TL/DR: Buy it – it’s great!
Ghastly Affair Player’s Manual & Presenters Manual by Daniel James Hanley
I’ve not played this game. The review is based on a read through of the manuals only.
Ghastly Affair is a horror role playing game set in the late-eighteenth/early-nineteenth century. It takes its inspiration from the gothic novels, such as Mary Shelly’s Frankenstein, written in this period. It is obviously a labor of love. The author has created a great game with mechanics that reflect the source material well.
At first glance, this looks like another “OSR clone”. The stats are the same, characters have levels, classes, and so forth. That’s not the case. Hanley has redesigned the underlying mechanism to be a roll-low system. Actions are based on a character’s statistic and the player needs to roll below it on 1d20 to succeed at a task. It reminds me of Flashing Blades in many respects. There is also a system to resolve “opposed actions”. This requires reference to a table where stats are compared to come up with a modifier to the die roll. Given how light the rest of the game is, this seems a little over-engineered. Maybe a system where you compare margin of success would be simpler for a house rule?
Character classes are evocative and based on archetypes in the source material. For example, you can play a mad scientist, grave robber or true innocent. There are even options in the appendices to play a vampire or werewolf! As characters gain levels they become better in combat: hit points rise and they gain bonuses to damage. I’d probably house rule some of this away as I am not a fan of gaining HP with levels. I think I’d give the classes more “oomph” for their base skills as they rise in level too. For example, the “fighting classes” would gain bonuses to hit in combat, while mad scientists would get better at their “science” skills (maybe level/2). Stats are rolled in the 3d6 range, but there is an option for an “allocation” system. Finally, there are advantages and disadvantages that give the characters bonuses or penalties to specific actions. These are really excellent additions to any OSR game.
The magic and mad science systems are fantastic. Magic doesn’t use the “Vancian” system common to most D&D games. Instead the character loses temporary hit points (simulating exhaustion) when casting a spell. There are systems for talismans, pacts and rituals as well. I think this is my favorite implementation of magic for any OSR game I’ve read. It’d be easy to port over to a more traditional fantasy game as well. Mad science also makes use of the “spell list”, but the trappings are different. Does Dr. Ivanovich to use a galvanic rifle? You can replicate it with the Lightning Bolt “spell”. At first blush, it feels like mad scientists get the short end of the stick as far as “goodies” go since they are limited to a items based on their level. It’d be easy to house rule giving them more stuff or allow them to create all kinds of monsters and devices, but rule that they can only carry items up to their level and the rest of it stays “in the lab”.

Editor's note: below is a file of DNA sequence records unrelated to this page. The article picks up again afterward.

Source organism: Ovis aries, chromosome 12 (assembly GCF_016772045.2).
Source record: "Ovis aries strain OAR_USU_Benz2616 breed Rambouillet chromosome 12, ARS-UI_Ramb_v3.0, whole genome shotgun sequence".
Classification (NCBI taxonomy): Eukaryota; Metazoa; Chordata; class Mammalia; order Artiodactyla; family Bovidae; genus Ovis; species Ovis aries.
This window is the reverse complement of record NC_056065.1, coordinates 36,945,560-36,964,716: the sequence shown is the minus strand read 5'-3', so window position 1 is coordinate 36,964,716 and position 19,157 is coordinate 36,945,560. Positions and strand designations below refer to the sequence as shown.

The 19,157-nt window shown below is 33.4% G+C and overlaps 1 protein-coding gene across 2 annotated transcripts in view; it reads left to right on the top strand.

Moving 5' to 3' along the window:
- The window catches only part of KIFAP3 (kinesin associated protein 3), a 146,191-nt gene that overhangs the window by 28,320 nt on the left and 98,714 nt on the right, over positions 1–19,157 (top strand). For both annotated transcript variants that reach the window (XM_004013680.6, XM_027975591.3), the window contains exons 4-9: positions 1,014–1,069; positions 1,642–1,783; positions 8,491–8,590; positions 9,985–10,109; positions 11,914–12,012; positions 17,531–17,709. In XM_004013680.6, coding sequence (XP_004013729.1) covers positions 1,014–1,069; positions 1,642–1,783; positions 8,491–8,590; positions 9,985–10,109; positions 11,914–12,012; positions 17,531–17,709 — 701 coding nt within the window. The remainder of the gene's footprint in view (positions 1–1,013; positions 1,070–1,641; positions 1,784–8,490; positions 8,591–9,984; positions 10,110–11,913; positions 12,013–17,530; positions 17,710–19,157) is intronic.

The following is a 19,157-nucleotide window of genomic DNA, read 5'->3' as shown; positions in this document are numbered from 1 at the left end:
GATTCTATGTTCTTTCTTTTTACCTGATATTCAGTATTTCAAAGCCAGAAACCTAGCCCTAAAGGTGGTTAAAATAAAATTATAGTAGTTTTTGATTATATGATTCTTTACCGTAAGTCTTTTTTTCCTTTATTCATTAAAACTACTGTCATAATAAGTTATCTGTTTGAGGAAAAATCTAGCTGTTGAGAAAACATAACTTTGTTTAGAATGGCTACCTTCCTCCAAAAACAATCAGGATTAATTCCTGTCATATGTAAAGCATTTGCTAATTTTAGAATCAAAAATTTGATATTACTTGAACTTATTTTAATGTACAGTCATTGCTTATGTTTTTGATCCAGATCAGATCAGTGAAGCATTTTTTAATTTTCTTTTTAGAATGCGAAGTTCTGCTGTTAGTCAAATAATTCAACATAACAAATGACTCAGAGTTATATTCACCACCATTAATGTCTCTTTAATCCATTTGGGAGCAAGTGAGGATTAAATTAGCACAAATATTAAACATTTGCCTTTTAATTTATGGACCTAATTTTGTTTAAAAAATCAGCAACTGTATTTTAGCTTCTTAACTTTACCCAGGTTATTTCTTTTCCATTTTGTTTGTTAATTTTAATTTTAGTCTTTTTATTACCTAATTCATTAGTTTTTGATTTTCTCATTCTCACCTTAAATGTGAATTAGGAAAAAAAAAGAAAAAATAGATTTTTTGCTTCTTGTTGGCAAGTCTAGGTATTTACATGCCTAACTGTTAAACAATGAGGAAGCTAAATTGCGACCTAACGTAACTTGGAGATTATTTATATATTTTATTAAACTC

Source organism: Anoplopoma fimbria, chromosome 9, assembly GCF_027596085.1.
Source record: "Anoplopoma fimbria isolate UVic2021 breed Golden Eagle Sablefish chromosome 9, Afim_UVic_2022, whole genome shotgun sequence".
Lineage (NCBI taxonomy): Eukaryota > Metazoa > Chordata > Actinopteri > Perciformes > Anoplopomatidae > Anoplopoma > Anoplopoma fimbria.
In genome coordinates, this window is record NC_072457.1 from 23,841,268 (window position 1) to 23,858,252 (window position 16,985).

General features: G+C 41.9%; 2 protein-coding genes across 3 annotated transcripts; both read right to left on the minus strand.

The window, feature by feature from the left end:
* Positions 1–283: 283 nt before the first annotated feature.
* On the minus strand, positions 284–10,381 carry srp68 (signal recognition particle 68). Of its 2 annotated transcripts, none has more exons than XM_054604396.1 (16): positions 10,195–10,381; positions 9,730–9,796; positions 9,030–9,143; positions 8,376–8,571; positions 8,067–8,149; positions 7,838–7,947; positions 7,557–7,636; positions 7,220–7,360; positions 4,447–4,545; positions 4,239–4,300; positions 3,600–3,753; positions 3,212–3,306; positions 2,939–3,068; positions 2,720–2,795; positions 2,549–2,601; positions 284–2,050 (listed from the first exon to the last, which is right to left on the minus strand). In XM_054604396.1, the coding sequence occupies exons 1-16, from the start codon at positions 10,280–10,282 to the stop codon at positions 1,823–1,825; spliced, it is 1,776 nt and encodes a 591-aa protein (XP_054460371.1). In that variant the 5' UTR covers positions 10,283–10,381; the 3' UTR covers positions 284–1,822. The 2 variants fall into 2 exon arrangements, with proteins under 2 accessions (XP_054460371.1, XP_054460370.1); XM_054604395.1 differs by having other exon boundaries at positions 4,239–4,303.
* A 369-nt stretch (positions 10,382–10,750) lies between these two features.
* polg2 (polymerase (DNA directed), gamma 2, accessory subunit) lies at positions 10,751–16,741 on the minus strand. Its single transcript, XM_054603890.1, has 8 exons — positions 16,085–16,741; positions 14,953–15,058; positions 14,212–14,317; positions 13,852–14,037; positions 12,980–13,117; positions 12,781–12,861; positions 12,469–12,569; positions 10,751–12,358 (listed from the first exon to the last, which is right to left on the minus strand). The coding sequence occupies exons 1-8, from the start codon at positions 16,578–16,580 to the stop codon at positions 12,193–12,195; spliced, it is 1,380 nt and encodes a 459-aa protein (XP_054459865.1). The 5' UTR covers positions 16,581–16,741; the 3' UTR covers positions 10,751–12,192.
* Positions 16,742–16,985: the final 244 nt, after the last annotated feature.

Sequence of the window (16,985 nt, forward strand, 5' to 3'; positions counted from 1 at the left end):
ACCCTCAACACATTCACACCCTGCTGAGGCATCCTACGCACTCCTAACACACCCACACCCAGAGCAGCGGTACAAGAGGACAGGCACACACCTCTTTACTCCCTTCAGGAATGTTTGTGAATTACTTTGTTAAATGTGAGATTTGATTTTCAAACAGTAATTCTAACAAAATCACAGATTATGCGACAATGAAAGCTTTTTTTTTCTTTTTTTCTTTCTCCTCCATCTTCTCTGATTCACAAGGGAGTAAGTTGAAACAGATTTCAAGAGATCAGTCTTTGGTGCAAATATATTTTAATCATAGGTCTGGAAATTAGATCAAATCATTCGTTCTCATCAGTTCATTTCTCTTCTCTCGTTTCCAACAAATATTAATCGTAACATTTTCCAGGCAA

Monster statistics will be familiar to anyone that knows D&D and it is straightforward to import creatures from other “monster manuals” into this system. I feel the creature list is a little bloated. Hastur only knows when I’d actually need combat stats for an albatross! Outside of mundane creatures like bears and wolves, you are also treated to faeries, revenants and many other “things that go bump in the night”. The monsters are interesting enough that most can serve as a basis for a scenario.
The default setting of A Ghastly Affair is in a fictional version of earth where monsters prowl the night and cultist conduct foul rituals. Hanley does a great job of providing the GM with enough detail to run a fun game without becoming lost in minutia. Scattered throughout the book are “sidebars” with examples of the times including some really interesting (and disturbing) facts. What really shines are the year-by-year timelines that pull together historical and strange events. This thing is chock-full of scenario seeds and makes me want to try and wade through my Dad’s copy of the Complete Works of Charles Fort again. The author regularly updates his blog with NPC write-ups, random tables and information about the Highdark Hall manor. It’s great stuff! I’m keeping my fingers crossed for some proper scenarios to make getting into the game a little easier – maybe we’ll see another book soon?
The illustrations are very nice. It’s amazing when a one-man operation pulls together some really appropriate art instead of just searching for public domain images on the internet. It shows how invested the author is in this project to see him pony up for decent art to support his game. The full page illustrations are excellent (I think the one with the werewolf is the only one I don’t like). The silhouettes are really cool (and in a twisted way kind of period authentic) as well.
Layout is clean and easy to read. This is the first set of books I’ve picked up from this Amazon self-publishing program and they look like they’ll hold up to gaming use well. They’re at least as good as anything I’ve gotten from Lulu or RPGNow.
Buy it. Even if you are not into horror, the Player’s Manual has some really great ideas you could use in any OSR game. Even better – both manuals are on sale through Xmas 2016!